08
Oct
10

Returnings

How much can you pack into 10 days? Mr Moggs and I decided to try to find out. We spent time in the Adirondacks, New York’s capital district, Burlington, and New York City. We fed goats, strolled through Central Park, got our Costco card, sang karaoke, met three of my long lost siblings and reunited with three I hadn’t seen in three, five, and twelve years respectively. We ate things picked that morning from the garden and things that probably never grew in the earth or in an animal. Everyday we woke to the breathtaking beauty of the southern Adirondacks. We spent time with my father and mother and saw my dad finally reunited with all his kids. On 24 September, we left with our heads full of memories and our camera memory cards full of photos. I was a little afraid that might be the last time I got to spend time with my father who has become far too frail for his years.

Instead, sometime during our flight home, probably just as we saw land again over Ireland, my mother died. She had had an exhausting week, but everyone said she was happy as she went to bed the night before. She told no one to wake her in the morning and said that she was going to sleep in. Because my sister worked and my dad can barely climb the stairs, by the time my brother-in-law became concerned, he felt he couldn’t check on her. He was alone with the kids, and even though he was worried, he couldn’t handle things on his own. He pushed the nagging fear out of his mind. My sister got home a few hours later, and my brother-in-law found Mom cold in her bed. It wasn’t unusual for her to spend long periods in her room, getting up only to get water and use the loo. And according to the autopsy, it wouldn’t have mattered if she were in the hospital with a doctor at her bedside. The aortic rupture killed her within seconds.

I was sitting in my living room, uploading photos from the trip and catching up on my soap and Mr Moggs had just finished his shower when the phone rang. We were happy and content but tired. My sister in North Carolina was on the phone. She wanted to speak to Mr Moggs, and I read in his face that something was horribly wrong soon after he took the phone.

So back I went. Well, back I went on the next available flight, which wasn’t for over a day. In the meantime I spent a lot of time in that sleepless confused shut down that sometimes happens with grief. Mr Moggs couldn’t come as this was the start of the term, and he is still swamped with work. For a little over a week, we all did what we had to do. I hated that I got angry about having to go back, but I was angry. I hated that my mom died too young. I hated that we know that she knew it was coming. I hate that my sister’s kids are without their grandmother. I hated that I was so angry at my mother for so many years.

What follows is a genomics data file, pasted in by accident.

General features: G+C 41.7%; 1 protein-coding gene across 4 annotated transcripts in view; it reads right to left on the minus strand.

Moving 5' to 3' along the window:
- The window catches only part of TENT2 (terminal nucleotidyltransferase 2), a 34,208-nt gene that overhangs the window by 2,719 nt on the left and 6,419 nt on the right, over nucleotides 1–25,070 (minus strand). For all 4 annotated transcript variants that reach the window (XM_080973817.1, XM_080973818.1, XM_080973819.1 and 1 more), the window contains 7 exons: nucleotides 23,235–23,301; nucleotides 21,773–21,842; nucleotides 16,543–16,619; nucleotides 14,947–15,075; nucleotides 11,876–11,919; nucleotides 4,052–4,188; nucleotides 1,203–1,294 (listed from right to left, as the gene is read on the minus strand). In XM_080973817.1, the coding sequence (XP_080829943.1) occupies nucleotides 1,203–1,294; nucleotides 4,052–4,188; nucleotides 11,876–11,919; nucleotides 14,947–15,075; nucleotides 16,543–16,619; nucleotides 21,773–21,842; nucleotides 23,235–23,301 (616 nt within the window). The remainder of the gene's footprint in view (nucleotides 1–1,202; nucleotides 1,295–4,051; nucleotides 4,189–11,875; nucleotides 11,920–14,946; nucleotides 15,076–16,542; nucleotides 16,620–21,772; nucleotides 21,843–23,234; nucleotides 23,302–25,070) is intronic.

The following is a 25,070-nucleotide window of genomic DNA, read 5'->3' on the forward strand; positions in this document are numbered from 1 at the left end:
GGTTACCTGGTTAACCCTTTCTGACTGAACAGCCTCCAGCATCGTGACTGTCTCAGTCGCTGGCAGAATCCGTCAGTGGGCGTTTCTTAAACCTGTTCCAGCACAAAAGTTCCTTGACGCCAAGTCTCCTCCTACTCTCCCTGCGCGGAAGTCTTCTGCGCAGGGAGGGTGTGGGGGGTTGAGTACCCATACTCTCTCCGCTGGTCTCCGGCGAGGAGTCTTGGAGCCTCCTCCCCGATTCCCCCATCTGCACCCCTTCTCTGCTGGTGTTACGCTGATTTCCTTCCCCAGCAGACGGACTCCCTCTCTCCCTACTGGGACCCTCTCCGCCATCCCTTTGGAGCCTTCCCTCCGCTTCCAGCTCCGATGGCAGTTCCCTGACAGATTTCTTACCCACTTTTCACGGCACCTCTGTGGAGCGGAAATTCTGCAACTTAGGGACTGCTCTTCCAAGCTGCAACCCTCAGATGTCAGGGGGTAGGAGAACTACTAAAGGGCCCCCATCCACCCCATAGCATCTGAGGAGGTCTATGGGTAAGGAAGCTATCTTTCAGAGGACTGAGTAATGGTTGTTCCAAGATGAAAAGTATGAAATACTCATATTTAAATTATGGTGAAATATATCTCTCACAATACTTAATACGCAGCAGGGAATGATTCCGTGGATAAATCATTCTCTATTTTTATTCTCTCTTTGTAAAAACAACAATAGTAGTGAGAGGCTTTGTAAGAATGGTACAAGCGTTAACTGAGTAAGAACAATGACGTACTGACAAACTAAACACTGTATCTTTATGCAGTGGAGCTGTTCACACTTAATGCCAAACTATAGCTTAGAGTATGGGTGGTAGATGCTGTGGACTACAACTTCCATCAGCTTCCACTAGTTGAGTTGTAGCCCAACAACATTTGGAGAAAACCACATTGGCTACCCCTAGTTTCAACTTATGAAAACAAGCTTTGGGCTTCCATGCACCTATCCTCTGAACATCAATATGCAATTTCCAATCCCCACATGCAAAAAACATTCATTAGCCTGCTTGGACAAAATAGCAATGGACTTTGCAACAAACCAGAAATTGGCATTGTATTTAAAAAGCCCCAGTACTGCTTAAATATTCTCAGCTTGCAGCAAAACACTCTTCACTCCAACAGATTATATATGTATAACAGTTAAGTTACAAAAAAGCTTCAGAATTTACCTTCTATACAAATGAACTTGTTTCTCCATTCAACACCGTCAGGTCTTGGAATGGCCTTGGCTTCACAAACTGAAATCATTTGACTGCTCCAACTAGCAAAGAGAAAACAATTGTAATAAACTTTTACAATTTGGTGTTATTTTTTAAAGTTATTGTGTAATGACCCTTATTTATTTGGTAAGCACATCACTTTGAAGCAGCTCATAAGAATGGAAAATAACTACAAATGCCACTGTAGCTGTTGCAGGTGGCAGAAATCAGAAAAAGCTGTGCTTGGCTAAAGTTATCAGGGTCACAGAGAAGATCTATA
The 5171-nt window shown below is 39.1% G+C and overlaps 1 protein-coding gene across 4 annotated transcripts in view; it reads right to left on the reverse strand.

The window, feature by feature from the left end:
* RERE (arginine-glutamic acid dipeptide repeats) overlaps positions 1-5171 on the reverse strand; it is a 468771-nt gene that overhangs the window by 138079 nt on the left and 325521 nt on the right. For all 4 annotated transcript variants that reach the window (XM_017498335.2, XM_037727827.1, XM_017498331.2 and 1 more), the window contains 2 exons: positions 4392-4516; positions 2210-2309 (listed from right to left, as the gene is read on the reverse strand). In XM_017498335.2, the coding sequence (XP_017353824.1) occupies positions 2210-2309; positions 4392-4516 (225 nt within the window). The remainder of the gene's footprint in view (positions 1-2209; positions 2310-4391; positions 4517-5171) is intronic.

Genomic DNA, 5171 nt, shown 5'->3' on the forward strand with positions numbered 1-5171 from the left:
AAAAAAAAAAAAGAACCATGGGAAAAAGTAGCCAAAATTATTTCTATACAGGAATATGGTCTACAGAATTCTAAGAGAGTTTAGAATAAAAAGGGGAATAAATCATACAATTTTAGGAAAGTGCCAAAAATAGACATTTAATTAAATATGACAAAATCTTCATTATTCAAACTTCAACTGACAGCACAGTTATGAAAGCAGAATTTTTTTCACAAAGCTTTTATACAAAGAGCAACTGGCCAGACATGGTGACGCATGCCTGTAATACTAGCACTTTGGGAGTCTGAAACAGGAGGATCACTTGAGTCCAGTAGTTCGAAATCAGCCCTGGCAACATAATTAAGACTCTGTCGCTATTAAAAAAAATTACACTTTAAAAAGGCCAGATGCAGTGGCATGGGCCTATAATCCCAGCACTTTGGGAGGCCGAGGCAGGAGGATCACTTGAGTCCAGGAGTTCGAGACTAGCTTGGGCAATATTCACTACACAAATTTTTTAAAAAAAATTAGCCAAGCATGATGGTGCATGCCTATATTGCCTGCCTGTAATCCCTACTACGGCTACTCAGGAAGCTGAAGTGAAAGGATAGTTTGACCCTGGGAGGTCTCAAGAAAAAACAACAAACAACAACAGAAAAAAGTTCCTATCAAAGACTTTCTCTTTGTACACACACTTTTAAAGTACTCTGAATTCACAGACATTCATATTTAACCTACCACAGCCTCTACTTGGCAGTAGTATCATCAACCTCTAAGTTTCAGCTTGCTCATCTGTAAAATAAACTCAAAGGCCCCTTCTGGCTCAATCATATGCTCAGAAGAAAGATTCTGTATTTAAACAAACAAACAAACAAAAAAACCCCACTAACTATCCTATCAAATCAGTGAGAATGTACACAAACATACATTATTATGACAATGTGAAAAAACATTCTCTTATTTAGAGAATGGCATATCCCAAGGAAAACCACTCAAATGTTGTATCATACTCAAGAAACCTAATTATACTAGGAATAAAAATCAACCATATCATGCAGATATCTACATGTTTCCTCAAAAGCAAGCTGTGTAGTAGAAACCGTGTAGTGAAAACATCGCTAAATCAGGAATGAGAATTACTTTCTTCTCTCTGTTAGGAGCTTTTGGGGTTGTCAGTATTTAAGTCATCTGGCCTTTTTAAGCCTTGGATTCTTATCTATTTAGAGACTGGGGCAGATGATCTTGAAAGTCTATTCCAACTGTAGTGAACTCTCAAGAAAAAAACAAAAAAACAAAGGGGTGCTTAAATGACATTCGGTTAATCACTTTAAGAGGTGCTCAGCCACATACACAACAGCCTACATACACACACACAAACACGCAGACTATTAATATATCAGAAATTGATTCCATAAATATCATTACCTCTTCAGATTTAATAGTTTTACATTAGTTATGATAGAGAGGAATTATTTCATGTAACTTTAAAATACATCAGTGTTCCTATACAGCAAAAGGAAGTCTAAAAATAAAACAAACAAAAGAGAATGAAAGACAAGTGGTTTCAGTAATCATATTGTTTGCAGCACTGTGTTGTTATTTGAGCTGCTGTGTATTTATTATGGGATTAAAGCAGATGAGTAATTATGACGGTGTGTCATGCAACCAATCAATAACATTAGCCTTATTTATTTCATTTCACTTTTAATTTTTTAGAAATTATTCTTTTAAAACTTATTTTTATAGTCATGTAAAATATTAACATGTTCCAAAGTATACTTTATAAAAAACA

I think now I am a bit past the anger and guilt. My family history is a bit complicated, but my biological mother died when I was just short of two years old. Lots of big complicated adult things happened, and I ended up being adopted by my biological father and his new wife. More adult complicated things happened when I was growing up. It wasn’t perfect, but I know my mom loved me. And, honestly, I loved her too.

I wish things could have been different for her. I wish she was happier in life. Oh, she wasn’t entirely miserable, but I think she was rarely happy and never content. But she was a funny woman, was faithful to those she loved, spoke her mind, and deep down had a good heart.

Mom taught me some of the better things in life. She taught me how to play games. She taught me how to colour in the lines. Her regrets about not travelling more just may have contributed to my wanderlust. I will miss her and I honestly feel a bit lost now.

The buffer between me and death is wearing away. There’s my dad and my uncle left until we are the elder generation in our family. It seems weird and unfair. Unfair that so many people in my family age too quickly and die too young, and unfair that the rest of us have had to mourn them too much. That Thanksgiving table I conjure up from when I was very young is full of ghosts, and excuse me while I rage against the sad wastefulness of it being that way.

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1 Response to “Returnings”


  1. 17th Oct 2010 at 18:05

    I’m sorry to hear of your loss.
    Hope you are coping okay.


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